Below is the first organized compilation of documents showing what appears to be an aggressive, deliberate union campaign to impede government approval of solar thermal power projects in California. (Organized documentation of extensive union interference with government approval of more traditional solar photovoltaic power projects in California will be released soon.)

These innovative proposed solar thermal projects were once celebrated as the future of electricity generation. In August 2007, BrightSource Energy submitted the first application for a solar thermal power plant – the Ivanpah Solar Electric Generating System. At that time, the California Energy Commission was expecting dozens of applications for such power plants that could produce a total of as much as 24,000 megawatts of electricity. Visionaries saw California as the future “Saudi Arabia of solar.” (See Green Energy: Solar’s Big Boom – San Jose Mercury-News – September 26, 2007.) The Energy Commission subsequently received applications for 16 thermal solar power plants, listed below.

As of July 16, 2013, only one solar thermal project (Ivanpah) is nearing completion in its basic original form. Some projects have been cancelled; other projects have been postponed repeatedly, downgraded in size, or changed in concept from thermal to photovoltaic. Some companies proposing these projects have gone bankrupt and ownership has changed on some projects. An April 24, 2013 article in National Journal declared that California’s Dream to Be the Saudi Arabia of Solar Is Dead. It’s noteworthy that the California Energy Commission listing of “Large Solar Energy Projects” hasn’t been updated since September 14, 2012.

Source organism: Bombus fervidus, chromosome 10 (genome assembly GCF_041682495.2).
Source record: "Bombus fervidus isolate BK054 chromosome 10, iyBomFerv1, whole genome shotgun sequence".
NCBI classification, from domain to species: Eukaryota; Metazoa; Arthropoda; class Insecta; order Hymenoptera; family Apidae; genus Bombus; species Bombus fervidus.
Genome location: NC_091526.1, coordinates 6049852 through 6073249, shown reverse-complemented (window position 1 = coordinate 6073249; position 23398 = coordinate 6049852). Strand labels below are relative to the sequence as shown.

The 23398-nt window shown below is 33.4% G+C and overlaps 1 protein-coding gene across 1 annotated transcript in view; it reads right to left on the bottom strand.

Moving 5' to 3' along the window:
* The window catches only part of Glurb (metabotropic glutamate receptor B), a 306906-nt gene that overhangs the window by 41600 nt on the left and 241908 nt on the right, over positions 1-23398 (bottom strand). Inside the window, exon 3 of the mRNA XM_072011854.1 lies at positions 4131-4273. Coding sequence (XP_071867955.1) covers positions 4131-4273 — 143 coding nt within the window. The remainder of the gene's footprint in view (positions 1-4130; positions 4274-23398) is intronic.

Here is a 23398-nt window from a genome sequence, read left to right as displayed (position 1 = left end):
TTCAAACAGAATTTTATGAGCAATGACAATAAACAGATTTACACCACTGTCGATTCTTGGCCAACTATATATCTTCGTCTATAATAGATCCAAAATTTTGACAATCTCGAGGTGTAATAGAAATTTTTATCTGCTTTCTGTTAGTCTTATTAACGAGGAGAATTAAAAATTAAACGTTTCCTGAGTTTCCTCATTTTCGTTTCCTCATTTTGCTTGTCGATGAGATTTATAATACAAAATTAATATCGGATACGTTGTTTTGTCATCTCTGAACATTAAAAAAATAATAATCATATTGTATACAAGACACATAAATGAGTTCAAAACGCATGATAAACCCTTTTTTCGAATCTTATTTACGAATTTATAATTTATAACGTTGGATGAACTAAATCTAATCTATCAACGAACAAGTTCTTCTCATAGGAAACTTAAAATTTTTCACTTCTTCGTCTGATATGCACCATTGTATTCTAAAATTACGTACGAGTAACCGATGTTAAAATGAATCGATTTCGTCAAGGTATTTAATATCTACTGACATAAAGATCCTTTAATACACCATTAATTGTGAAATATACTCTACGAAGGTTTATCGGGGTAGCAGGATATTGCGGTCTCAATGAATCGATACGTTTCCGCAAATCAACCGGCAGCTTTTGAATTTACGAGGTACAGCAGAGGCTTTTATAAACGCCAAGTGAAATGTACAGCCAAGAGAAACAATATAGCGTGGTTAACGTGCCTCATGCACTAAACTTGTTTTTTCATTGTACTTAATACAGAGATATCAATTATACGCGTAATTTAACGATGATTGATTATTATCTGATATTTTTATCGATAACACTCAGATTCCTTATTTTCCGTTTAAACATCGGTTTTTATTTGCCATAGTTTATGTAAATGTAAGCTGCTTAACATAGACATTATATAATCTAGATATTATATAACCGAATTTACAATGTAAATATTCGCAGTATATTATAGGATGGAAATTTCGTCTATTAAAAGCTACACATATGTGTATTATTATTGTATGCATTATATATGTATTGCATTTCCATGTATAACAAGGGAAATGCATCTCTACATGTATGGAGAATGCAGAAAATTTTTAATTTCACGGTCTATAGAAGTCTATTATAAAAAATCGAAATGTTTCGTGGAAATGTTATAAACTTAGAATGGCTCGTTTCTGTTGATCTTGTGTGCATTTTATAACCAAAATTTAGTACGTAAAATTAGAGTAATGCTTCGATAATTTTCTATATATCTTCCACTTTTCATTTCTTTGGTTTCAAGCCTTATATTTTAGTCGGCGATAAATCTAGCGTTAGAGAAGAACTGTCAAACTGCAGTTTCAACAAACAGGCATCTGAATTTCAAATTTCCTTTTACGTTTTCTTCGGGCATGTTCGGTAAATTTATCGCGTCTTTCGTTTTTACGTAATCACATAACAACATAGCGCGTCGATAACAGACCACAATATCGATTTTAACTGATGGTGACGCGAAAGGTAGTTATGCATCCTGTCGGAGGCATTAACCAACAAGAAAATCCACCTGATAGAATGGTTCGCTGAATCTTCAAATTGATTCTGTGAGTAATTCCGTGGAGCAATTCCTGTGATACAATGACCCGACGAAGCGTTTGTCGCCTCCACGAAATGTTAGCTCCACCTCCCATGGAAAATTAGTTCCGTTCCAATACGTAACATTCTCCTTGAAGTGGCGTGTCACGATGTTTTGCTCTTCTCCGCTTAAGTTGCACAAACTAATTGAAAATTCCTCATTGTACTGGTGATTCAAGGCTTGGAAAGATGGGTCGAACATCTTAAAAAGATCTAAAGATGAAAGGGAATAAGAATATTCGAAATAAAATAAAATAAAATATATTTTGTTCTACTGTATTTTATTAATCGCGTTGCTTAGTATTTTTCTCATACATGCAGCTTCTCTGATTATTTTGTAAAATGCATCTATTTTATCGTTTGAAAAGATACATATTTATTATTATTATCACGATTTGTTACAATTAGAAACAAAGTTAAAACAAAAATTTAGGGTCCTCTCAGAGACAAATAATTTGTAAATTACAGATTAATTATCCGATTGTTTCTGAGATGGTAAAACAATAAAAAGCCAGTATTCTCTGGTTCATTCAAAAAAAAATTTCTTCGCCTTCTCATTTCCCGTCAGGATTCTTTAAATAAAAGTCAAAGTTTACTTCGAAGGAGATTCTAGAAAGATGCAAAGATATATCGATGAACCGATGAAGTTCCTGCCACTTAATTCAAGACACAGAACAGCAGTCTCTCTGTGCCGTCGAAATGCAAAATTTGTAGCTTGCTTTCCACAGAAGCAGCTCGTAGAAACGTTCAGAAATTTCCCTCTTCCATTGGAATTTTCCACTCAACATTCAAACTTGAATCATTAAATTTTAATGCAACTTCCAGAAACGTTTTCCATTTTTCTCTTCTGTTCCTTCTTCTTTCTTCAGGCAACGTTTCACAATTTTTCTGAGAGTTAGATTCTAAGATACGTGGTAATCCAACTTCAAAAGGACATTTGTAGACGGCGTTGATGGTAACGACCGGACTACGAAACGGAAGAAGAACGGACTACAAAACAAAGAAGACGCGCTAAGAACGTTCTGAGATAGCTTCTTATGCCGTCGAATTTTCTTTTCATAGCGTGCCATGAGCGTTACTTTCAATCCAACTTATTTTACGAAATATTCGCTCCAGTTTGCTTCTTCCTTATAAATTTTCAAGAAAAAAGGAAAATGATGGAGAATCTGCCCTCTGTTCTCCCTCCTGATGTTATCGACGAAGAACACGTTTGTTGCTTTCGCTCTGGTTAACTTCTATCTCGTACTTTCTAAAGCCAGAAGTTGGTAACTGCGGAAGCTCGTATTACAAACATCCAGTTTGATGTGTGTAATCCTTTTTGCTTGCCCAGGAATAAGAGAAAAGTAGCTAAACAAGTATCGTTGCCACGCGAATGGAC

What role did unions have in this? Here’s a bit of background to put the compilation below in context.

Local Governments Approve Photovoltaic Solar Projects; The California Energy Commission Approves Thermal Solar Projects

Most of the solar projects proposed or under construction or now operating in California are “photovoltaic” or PV. A current is generated when sunlight hits panels. Many of these solar farms will generate less than 50 megawatts of electricity, although a 66 megawatt facility just opened near Lancaster and much larger ones are under construction.

Companies that want to build PV solar farms seek permits from local governments with jurisdiction over the land. Many of these projects are considered by planning commissions of counties with land in the San Joaquin Valley (Fresno, Kings, Tulare, Kern, San Luis Obispo) and in desert regions (Kern, Los Angeles, San Bernardino, Riverside, San Diego, Imperial). Appeals go to the county board of supervisors.

In contrast, the “siting” of solar thermal power plants must be approved by the five-member California Energy Commission, because this state agency has jurisdiction over power plants that generate 50 megawatts or more of electricity and also use heat to produce electricity. With solar thermal power plants, mirrors concentrate sunlight on a vessel to heat a liquid inside, which creates steam, which turns a turbine to produce electricity.

A Tactic to Delay Approval and Escalate Costs for Energy Companies Seeking Permits